A big sauna takes up a lot of floor space, too, so you will need to have ample room for one. In this case, an area in an unfinished basement is perfect. Otherwise, you can get an outdoor sauna if you don’t have the indoor floor space available. Some larger saunas are bigger than 12 x 12 feet or the size of a bedroom!
On What Floor Should Saunas be Located?
Most saunas have a floor included, so this may not matter too much. However, some saunas do not include a floor and use the existing floor where you’re installing it. Therefore, you wouldn’t want to install it on a carpeted area unless you are okay with removing the carpet entirely or building a platform for the sauna to sit on.
Floor with hard surfaces are best suited for saunas, really any material besides. Wood, ceramic, plastic, and concrete, all work very well. But it is best to make sure the floor is thermally insulated. Otherwise, you can use a wooden or PVC floor grate that can be put on top of the floor to serve as a barrier.
What’s the Best Sauna Floor Plan?
This might be starting to be repetitive, but the best sauna layout is subjective. So, it varies depending on the person. However, most common configurations have the heater near the door and the benches near the back.
If the sauna is deep enough, multiple levels of benches can be included. The second bench level serves two purposes. The first purpose of the second level is for more seating, so more people can join you. The second is to give you an option of a slightly warmer location. As most people know, heat rises, and if you are sitting higher up in a sauna, you will be experiencing a higher temperature.
There are various configurations of saunas you can choose from, and depending on your space requirement, a square one may fit your space the best or perhaps a rectangular shape would be better. Lastly, while the heater located near the door is very common, another popular configuration is a setup with a rear-wall heater.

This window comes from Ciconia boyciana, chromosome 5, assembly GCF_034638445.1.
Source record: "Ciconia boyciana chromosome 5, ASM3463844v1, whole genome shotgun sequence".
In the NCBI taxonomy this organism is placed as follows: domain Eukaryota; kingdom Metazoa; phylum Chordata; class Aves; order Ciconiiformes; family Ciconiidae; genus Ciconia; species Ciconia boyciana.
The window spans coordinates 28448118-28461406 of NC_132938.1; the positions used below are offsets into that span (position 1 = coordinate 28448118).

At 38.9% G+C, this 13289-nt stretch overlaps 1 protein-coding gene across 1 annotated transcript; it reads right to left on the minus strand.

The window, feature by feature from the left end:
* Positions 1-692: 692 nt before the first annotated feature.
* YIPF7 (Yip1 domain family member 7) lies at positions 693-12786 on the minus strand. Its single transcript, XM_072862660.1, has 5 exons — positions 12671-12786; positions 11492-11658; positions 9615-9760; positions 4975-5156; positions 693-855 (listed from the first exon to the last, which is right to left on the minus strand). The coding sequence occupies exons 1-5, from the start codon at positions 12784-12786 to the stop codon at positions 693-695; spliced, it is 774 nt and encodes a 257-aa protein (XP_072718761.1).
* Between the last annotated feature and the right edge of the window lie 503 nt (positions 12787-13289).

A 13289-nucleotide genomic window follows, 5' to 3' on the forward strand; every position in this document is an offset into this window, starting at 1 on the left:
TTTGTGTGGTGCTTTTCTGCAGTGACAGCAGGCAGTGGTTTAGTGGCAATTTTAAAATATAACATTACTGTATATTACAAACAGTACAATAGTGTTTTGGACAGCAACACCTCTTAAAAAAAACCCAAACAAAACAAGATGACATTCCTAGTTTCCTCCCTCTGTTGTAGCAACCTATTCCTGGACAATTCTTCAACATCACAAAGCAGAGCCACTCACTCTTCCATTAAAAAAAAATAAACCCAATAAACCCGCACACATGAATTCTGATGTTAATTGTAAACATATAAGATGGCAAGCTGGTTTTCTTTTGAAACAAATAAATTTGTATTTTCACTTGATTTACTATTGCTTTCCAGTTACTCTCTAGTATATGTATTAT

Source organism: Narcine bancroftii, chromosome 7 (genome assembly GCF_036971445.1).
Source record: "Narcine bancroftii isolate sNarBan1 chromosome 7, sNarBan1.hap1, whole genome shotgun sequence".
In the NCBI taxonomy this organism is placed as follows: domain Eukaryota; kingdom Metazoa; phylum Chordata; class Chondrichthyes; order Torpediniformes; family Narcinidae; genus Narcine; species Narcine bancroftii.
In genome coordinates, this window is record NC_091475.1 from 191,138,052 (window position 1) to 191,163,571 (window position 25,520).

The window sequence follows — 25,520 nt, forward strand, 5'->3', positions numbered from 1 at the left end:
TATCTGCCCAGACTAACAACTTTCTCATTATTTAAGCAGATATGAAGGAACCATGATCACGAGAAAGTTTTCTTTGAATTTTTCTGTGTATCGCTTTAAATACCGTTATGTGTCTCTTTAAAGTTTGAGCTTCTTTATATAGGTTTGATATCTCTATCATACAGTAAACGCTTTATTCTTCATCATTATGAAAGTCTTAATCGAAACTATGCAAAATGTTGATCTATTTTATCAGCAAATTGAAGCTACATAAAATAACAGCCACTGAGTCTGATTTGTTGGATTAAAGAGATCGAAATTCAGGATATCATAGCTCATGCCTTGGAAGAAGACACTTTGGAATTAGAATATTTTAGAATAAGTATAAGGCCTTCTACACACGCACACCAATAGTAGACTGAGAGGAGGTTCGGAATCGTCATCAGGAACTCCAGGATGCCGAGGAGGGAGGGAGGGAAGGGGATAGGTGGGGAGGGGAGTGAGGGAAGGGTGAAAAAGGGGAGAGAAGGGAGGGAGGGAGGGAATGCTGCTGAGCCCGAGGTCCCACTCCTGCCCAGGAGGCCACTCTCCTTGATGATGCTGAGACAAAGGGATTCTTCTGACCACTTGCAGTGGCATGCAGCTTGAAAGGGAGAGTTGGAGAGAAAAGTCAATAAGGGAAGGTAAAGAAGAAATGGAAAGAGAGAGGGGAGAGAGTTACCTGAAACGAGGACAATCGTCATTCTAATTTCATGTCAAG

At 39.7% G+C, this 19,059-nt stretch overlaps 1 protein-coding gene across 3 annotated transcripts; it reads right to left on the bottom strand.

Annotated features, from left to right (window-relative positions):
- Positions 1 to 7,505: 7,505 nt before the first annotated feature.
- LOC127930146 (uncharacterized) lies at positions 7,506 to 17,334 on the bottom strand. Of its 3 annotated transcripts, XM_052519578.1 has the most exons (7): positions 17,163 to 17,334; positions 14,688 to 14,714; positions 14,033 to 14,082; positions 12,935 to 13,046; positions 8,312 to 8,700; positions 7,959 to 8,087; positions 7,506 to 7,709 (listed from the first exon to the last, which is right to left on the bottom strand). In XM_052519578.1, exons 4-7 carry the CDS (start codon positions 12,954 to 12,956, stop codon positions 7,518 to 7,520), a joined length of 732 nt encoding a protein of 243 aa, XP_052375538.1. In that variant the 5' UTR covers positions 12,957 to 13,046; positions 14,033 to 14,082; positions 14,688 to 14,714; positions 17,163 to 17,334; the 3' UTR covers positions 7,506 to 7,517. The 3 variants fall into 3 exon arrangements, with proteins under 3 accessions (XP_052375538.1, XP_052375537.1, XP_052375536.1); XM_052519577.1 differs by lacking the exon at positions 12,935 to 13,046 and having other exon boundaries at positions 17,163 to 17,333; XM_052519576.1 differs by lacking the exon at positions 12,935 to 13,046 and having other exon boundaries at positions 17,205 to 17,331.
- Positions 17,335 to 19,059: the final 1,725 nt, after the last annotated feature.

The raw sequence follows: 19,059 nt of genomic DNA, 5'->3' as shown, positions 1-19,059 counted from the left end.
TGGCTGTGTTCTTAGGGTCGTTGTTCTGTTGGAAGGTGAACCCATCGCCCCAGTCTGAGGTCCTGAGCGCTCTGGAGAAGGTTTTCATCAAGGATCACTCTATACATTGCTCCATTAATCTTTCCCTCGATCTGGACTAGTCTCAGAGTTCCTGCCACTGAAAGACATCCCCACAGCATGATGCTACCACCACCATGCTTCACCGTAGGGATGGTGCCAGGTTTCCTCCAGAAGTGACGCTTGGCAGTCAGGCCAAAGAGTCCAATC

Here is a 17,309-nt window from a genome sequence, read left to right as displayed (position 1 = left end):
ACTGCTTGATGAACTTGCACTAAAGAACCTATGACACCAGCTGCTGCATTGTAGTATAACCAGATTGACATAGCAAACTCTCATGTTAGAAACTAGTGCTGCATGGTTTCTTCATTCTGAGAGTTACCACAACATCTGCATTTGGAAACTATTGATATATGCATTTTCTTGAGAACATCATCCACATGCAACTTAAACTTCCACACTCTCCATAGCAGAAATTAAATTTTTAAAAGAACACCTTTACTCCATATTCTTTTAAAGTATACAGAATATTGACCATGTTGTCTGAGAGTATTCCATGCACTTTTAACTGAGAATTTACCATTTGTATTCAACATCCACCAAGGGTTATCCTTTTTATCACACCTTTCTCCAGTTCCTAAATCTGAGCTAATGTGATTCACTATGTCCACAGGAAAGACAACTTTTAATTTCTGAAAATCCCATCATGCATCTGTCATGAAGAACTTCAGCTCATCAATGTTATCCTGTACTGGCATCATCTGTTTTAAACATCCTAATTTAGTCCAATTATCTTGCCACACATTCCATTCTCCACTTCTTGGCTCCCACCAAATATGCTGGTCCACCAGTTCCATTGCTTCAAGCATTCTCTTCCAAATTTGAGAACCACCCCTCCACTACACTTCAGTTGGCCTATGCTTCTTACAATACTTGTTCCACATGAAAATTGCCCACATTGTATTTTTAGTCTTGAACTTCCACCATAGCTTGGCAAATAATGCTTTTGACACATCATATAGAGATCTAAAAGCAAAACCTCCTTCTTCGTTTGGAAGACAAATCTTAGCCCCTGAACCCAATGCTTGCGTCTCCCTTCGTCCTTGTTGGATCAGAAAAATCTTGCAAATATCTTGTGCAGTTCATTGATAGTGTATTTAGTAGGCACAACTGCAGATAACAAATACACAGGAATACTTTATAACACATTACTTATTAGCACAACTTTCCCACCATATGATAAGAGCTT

Electrical Connections Considerations
When you’re installing a sauna in your home, you’ll also want to consider access to power or electricity. Some tiny home sauna kits just plug into a standard outlet, but ones with larger furnaces above 9 kW require an independent circuit breaker with 400 volts. Therefore if the space you want to install a sauna in your home does not have power access, you’ll have to pay extra to have an electrician set this up.
Usually, a sauna installer leaves wiring up to a certified electrician to ensure it meets code and safety standards. For the lighting in your sauna, most often, a 230/240-volt connection is required. The wiring and connections for the lighting can be completed at the same time as the sauna heater.
Additionally, if you want speakers or smart home controllers installed in your sauna, an excellent time to have that done would be when the electrician is already working on wiring the power. Finally, an extra circuit breaker will likely need to be added to your breaker box, depending on the sauna’s power requirements.
Proximity to a Shower
If you’re using a sauna the right way, you should be sweating a lot and after your sessions, you’ll likely want to shower right away. Showering right after the sauna is the best thing you can do. It lowers your body temperature and allows blood to flow back from your extremities to your internal organs.
Showering also removes all the excess oils, salt, and germs from your skin that you sweat out. The act of sweating a lot, coupled with the high temperatures and showering directly after, reduces acne, swelling, and redness of your skin. In addition to all of these benefits, it also balances your skin’s pH levels.